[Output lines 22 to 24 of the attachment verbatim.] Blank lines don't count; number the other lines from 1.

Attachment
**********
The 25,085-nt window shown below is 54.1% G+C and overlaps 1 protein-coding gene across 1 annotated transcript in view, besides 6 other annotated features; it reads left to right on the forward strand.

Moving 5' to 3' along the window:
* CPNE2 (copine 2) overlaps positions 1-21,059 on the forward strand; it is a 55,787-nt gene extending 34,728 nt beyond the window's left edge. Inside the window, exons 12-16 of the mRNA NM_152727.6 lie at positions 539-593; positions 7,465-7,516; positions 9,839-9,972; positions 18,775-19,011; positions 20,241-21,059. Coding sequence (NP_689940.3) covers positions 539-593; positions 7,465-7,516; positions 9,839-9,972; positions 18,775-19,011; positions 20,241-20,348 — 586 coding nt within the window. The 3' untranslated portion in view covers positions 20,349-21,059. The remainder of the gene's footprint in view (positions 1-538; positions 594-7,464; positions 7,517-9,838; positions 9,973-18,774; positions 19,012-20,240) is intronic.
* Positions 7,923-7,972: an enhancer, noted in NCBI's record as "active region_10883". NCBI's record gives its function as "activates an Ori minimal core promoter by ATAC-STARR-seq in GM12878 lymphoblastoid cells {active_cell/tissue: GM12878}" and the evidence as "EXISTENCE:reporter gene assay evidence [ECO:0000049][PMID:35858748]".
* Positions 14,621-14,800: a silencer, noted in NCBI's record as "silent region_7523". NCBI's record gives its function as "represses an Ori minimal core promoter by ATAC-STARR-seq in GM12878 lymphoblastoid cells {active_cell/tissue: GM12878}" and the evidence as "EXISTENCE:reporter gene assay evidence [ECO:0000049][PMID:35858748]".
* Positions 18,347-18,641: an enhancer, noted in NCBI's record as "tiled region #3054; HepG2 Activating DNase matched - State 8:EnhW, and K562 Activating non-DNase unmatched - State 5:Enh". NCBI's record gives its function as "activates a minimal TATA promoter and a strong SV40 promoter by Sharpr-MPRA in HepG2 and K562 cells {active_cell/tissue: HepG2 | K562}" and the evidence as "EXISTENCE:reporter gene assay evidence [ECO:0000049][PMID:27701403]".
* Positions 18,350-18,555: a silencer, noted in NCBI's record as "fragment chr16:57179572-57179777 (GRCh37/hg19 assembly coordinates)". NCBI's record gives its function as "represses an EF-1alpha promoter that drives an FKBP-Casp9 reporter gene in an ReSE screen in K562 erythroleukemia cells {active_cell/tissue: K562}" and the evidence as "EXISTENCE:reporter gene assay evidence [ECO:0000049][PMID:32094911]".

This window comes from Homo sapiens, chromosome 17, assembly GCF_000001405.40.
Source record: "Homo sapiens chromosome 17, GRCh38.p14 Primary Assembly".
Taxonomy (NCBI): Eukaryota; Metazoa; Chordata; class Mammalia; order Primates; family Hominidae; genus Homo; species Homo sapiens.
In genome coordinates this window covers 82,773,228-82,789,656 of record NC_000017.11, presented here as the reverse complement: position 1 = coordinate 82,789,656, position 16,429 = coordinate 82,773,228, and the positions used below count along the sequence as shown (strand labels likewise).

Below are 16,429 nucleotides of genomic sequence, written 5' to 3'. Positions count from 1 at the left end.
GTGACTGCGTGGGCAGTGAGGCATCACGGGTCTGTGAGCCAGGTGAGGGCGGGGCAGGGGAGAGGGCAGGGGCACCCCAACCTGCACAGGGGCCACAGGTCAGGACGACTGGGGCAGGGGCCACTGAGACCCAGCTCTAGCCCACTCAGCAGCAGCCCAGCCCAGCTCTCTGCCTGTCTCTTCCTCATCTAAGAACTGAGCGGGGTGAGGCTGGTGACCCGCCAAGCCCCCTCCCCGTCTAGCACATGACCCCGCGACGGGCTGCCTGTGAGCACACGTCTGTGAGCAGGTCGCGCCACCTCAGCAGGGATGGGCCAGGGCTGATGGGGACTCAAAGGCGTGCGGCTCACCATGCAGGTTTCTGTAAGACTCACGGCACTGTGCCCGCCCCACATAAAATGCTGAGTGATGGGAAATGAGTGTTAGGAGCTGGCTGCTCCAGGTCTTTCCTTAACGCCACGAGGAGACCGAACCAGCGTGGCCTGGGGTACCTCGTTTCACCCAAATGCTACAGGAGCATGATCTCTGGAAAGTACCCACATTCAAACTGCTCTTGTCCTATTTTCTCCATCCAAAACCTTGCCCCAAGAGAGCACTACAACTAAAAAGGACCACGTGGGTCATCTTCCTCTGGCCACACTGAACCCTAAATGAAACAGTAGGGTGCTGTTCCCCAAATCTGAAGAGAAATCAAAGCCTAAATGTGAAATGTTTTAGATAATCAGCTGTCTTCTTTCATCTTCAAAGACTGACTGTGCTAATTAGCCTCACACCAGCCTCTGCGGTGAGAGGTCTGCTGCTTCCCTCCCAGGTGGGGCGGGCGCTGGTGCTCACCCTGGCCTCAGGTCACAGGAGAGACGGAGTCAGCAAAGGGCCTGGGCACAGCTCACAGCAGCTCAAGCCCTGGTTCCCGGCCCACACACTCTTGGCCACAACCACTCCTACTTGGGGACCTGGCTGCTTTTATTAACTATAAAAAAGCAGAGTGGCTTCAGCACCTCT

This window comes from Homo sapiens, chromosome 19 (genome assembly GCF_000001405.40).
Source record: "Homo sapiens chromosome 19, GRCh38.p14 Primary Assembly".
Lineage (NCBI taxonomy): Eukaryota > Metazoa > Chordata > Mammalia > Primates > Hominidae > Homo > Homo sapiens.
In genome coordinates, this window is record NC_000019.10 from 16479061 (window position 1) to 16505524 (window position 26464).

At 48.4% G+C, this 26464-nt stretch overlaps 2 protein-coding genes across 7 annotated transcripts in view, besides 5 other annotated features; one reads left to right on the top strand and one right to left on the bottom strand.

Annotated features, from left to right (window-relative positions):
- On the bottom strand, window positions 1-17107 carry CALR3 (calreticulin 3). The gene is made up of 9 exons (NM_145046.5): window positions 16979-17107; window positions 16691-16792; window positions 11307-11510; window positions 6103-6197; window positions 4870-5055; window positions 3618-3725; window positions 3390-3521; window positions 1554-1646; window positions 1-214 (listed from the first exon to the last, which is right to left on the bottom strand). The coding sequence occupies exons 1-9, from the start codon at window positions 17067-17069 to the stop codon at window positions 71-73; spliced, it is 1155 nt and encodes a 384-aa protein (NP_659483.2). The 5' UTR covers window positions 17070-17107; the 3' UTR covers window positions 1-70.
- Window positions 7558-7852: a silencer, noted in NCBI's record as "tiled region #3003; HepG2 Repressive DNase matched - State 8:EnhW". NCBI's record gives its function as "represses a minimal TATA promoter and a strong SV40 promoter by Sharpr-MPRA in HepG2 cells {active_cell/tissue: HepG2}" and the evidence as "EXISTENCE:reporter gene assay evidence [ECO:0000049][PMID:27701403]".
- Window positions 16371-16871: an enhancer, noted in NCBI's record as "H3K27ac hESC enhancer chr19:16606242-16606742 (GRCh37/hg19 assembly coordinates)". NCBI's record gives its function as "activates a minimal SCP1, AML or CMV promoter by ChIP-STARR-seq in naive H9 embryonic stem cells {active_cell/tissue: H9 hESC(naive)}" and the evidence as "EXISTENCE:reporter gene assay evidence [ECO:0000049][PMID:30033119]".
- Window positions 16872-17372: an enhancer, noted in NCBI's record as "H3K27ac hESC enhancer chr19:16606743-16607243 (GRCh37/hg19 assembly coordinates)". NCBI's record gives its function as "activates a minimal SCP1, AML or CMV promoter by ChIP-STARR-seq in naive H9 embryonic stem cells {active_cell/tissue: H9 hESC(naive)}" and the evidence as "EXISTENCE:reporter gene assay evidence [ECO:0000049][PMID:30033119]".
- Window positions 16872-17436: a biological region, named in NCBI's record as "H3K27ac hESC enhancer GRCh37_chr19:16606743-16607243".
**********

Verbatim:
- Window positions 16371-16871: an enhancer, noted in NCBI's record as "H3K27ac hESC enhancer chr19:16606242-16606742 (GRCh37/hg19 assembly coordinates)". NCBI's record gives its function as "activates a minimal SCP1, AML or CMV promoter by ChIP-STARR-seq in naive H9 embryonic stem cells {active_cell/tissue: H9 hESC(naive)}" and the evidence as "EXISTENCE:reporter gene assay evidence [ECO:0000049][PMID:30033119]".
- Window positions 16872-17372: an enhancer, noted in NCBI's record as "H3K27ac hESC enhancer chr19:16606743-16607243 (GRCh37/hg19 assembly coordinates)". NCBI's record gives its function as "activates a minimal SCP1, AML or CMV promoter by ChIP-STARR-seq in naive H9 embryonic stem cells {active_cell/tissue: H9 hESC(naive)}" and the evidence as "EXISTENCE:reporter gene assay evidence [ECO:0000049][PMID:30033119]".
- Window positions 16872-17436: a biological region, named in NCBI's record as "H3K27ac hESC enhancer GRCh37_chr19:16606743-16607243".